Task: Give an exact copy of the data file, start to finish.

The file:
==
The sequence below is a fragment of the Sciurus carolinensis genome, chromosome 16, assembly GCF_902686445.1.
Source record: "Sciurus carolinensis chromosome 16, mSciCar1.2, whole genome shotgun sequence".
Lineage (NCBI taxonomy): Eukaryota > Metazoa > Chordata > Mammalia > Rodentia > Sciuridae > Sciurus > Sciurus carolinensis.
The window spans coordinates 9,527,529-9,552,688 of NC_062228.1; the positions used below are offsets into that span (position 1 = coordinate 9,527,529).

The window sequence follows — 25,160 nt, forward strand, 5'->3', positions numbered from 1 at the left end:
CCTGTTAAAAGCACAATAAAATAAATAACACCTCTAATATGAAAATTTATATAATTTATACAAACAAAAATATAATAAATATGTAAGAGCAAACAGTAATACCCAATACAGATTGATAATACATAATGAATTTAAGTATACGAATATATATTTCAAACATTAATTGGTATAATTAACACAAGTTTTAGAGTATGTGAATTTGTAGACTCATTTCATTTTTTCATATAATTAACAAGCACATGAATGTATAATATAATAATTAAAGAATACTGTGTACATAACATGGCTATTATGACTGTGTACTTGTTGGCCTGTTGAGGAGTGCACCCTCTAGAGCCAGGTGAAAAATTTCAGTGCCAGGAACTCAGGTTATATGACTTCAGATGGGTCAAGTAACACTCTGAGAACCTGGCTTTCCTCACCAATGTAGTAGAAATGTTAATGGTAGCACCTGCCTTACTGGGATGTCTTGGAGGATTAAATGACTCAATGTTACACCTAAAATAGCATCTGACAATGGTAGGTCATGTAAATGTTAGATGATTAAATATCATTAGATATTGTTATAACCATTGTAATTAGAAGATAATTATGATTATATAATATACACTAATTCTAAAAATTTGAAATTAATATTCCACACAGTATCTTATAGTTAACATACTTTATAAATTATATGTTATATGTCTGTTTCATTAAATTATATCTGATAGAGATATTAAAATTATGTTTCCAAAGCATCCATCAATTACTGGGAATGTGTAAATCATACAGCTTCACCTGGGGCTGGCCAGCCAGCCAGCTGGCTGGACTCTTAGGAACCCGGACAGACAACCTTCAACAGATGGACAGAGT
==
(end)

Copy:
The sequence below is a fragment of the Sciurus carolinensis genome, chromosome 16, assembly GCF_902686445.1.
Source record: "Sciurus carolinensis chromosome 16, mSciCar1.2, whole genome shotgun sequence".
Lineage (NCBI taxonomy): Eukaryota > Metazoa > Chordata > Mammalia > Rodentia > Sciuridae > Sciurus > Sciurus carolinensis.
The window spans coordinates 9,527,529-9,552,688 of NC_062228.1; the positions used below are offsets into that span (position 1 = coordinate 9,527,529).

The window sequence follows — 25,160 nt, forward strand, 5'->3', positions numbered from 1 at the left end:
CCTGTTAAAAGCACAATAAAATAAATAACACCTCTAATATGAAAATTTATATAATTTATACAAACAAAAATATAATAAATATGTAAGAGCAAACAGTAATACCCAATACAGATTGATAATACATAATGAATTTAAGTATACGAATATATATTTCAAACATTAATTGGTATAATTAACACAAGTTTTAGAGTATGTGAATTTGTAGACTCATTTCATTTTTTCATATAATTAACAAGCACATGAATGTATAATATAATAATTAAAGAATACTGTGTACATAACATGGCTATTATGACTGTGTACTTGTTGGCCTGTTGAGGAGTGCACCCTCTAGAGCCAGGTGAAAAATTTCAGTGCCAGGAACTCAGGTTATATGACTTCAGATGGGTCAAGTAACACTCTGAGAACCTGGCTTTCCTCACCAATGTAGTAGAAATGTTAATGGTAGCACCTGCCTTACTGGGATGTCTTGGAGGATTAAATGACTCAATGTTACACCTAAAATAGCATCTGACAATGGTAGGTCATGTAAATGTTAGATGATTAAATATCATTAGATATTGTTATAACCATTGTAATTAGAAGATAATTATGATTATATAATATACACTAATTCTAAAAATTTGAAATTAATATTCCACACAGTATCTTATAGTTAACATACTTTATAAATTATATGTTATATGTCTGTTTCATTAAATTATATCTGATAGAGATATTAAAATTATGTTTCCAAAGCATCCATCAATTACTGGGAATGTGTAAATCATACAGCTTCACCTGGGGCTGGCCAGCCAGCCAGCTGGCTGGACTCTTAGGAACCCGGACAGACAACCTTCAACAGATGGACAGAGT